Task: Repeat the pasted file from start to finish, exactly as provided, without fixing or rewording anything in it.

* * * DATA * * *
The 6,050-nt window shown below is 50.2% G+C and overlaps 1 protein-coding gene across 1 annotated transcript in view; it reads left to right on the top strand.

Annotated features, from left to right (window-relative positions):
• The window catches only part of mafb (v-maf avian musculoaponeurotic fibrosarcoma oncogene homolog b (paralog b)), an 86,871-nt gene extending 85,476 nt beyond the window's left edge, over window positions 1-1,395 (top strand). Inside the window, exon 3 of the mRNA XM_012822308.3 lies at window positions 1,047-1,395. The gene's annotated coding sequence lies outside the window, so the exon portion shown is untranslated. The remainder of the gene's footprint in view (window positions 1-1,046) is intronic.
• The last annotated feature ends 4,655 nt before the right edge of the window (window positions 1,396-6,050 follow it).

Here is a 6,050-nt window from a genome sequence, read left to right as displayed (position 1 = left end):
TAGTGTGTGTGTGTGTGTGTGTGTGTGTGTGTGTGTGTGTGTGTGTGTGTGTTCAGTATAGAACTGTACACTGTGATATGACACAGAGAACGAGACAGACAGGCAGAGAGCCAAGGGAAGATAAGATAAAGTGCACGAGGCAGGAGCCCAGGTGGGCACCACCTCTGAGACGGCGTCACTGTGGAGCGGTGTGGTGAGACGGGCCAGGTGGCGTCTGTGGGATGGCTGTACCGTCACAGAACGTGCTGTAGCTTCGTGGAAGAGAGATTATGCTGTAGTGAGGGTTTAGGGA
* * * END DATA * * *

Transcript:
The 6,050-nt window shown below is 50.2% G+C and overlaps 1 protein-coding gene across 1 annotated transcript in view; it reads left to right on the top strand.

Annotated features, from left to right (window-relative positions):
• The window catches only part of mafb (v-maf avian musculoaponeurotic fibrosarcoma oncogene homolog b (paralog b)), an 86,871-nt gene extending 85,476 nt beyond the window's left edge, over window positions 1-1,395 (top strand). Inside the window, exon 3 of the mRNA XM_012822308.3 lies at window positions 1,047-1,395. The gene's annotated coding sequence lies outside the window, so the exon portion shown is untranslated. The remainder of the gene's footprint in view (window positions 1-1,046) is intronic.
• The last annotated feature ends 4,655 nt before the right edge of the window (window positions 1,396-6,050 follow it).

Here is a 6,050-nt window from a genome sequence, read left to right as displayed (position 1 = left end):
TAGTGTGTGTGTGTGTGTGTGTGTGTGTGTGTGTGTGTGTGTGTGTGTGTGTTCAGTATAGAACTGTACACTGTGATATGACACAGAGAACGAGACAGACAGGCAGAGAGCCAAGGGAAGATAAGATAAAGTGCACGAGGCAGGAGCCCAGGTGGGCACCACCTCTGAGACGGCGTCACTGTGGAGCGGTGTGGTGAGACGGGCCAGGTGGCGTCTGTGGGATGGCTGTACCGTCACAGAACGTGCTGTAGCTTCGTGGAAGAGAGATTATGCTGTAGTGAGGGTTTAGGGA